La Petite Maison Brings Bistro-Style Fine Dining To Melville
At La Petite Maison, fine dining comes to the bohemian streets of 7th Avenue.
There’s a slew of new restaurants opening in Melville, but none have the suburb talking as excitedly as La Petite Maison — which also happens to be one of the smallest spaces on the suburb’s famed 7th Avenue strip. The bistro-style space, which can only seat 20 patrons at a time, embraces the best of European bistro-style cooking and decor, but brings it back home with fine local ingredients from small-scale producers.
La Petite Maison is the brainchild of two brilliant new talents on the local food scene, Tyeya Ngxokola and Timothy Stewart. The duo met during their studies at ALMA in Italy, one of the world’s most prestigious and celebrated cooking schools. Subsequently, they dreamt up the idea of creating a restaurant together while working at two Michelin-starred restaurants in Europe, and now they have opened their space inspired by their lessons (and relentless ambitions to be awarded their own Michelin stars). We caught up with them to learn more about this welcome addition to Johannesburg's increasingly busy food scene.
Five Minutes with Tim and Tyeya from La Petite Maison
Did you always want to be chefs?
Tyeya: I have always enjoyed cooking but I never aspired to being a professional chef. It was quite recently, after working at SAA for 11 years and travelling and experiencing different world cuisines, that it struck me how passionate I was about food and how strong my ideas about cooking were.
Tim: I wanted to be an anthropologist when I left school. I went to Rhodes [University] and studied and after completing my undergraduate degree I realised that a career in academia was not going to work for me. I thought to myself, there is a lot I can do with food and history and culture by becoming a chef, so that's what I did.
What are your backgrounds in the food business?
Tyeya: Most of my background comes from my training in Italy and doing work at two different Michelin-starred restaurants.
Tim: I first started waiting tables at a Protea Hotel in Mahikeng! I did the grande diploma at Prue Leith chefs academy and then worked at a couple of South Africa's top kitchens in the Cape. I went over to Italy to ALMA Scuola di Cucina for a year and I also have experience working abroad in Italy under Michelin Starred Chef Massimo Spigaroli.
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What tastes remind you of your childhoods?
Tyeya: Mangoes. I spent a lot of time in Durban as a child, and our vegan mango dish is a direct result of a eating chilli mangoes on a stick on the Durban esplanade.
Tim: My grandfather used to have an orchard on his farm and he would pick me up on his shoulders and we would walk through picking and eating fruit off the trees. Because of that there is nothing as delicious as a ripe plum.
Why did you call your restaurant La Petite Maison?
Tim: The space was as instrumental in picking that name as we were. When we first found it it was a dilapidated hair salon. The landlords were struggling to find tenants, and we took one look and it was just so obvious what the idea and concept was.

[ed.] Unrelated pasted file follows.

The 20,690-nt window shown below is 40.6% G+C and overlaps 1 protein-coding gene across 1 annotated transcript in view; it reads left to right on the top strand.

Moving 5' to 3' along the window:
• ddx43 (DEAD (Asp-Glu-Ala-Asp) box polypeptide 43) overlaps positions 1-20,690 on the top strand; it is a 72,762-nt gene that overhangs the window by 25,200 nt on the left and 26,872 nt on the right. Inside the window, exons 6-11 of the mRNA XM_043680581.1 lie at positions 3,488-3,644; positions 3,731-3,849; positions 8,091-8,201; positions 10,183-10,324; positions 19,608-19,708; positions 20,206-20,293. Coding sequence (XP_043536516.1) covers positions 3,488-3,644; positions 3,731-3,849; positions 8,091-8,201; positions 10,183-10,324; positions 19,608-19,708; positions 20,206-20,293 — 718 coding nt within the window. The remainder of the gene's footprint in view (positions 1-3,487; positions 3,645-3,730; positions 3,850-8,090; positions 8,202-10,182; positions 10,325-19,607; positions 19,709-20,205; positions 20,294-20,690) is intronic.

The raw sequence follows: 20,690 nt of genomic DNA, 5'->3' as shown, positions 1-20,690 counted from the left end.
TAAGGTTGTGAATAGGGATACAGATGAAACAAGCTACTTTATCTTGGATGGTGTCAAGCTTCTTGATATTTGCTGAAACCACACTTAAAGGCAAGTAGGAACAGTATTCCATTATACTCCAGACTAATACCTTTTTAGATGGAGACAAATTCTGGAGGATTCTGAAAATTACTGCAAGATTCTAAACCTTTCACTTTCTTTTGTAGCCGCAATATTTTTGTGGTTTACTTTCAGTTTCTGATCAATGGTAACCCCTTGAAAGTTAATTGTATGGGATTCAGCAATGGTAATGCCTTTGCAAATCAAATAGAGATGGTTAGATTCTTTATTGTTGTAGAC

How would you describe La Petite Maison’s approach to food?
Tyeya: Our approach is heavily inspired by the concept of rationality that is so prominent is Italian cooking. We take an ingredient and try to recreate its locality on the plate. Everything is built around respecting the ingredient.
What went into the design of the interiors, and what was the inspiration?
Tim: We had amazing help from Justin Silver at Silverline. We had the vision of transporting diners to a tiny hole-in-the-wall bistro and wine bar and we met with Justin and he took that dream and realized it in a way that was totally unexpected. He is a carpenter, an upholsterer, he does metal work and he is also a designer. A lot of the features that make La Petite Maison unique [result from] how we solved spatial problems. It is small, intimate, but also grand, exactly like our food. We sat down with Justin and talked about our ideas for cuisine and how the restaurant needed to be congruent with those ideas and we are very happy with the way everything turned out.
Tyeya: Our landlords were struggling to find tenants and we had just come back from Europe. We took one look at the space and it reminded us of Europe with its street scene, and when you put that next to the vibrancy and life that exists there it was a no-brainer.
What is the most challenging part of starting your own restaurant?
Tim: We are both chefs and we thought that the nuts and bolts stopped in the quality of the food. That is not true, Tyeya and myself have had to double up as managers, accountants, chefs, plumbers and even electricians. It is so multi-faceted!
The best thing about working with each other?
Tyeya: Our work ethic is totally complementary and then also our passion for food. Personality-wise we have a great understanding of each other, so even in difficult times we are able work together.
Tim: I think we have the perfect mix of expertise too. There are many things that I struggle with that Tyeya just makes look so effortless.
Your favourite dish on the menu?
Tyeya: Mine is the Atlantic squid ink risotto. Technically it is the most challenging dish to make on the menu, and it reminds me of the time I spent in Italy.
Tim: I am in love with our Khalahari ostrich tartare.
What is your favourite drink?
Both: Vin de Soif from Magna Carta: it is a white Merlot and it’s truly special.
What's your dream for La Petite Maison?
We want the restaurant to be recognised as something unique in Johannesburg. We want to give diners an experience and tell a story through food. We are still learning how to perfect that story, but its coming together nicely so far.
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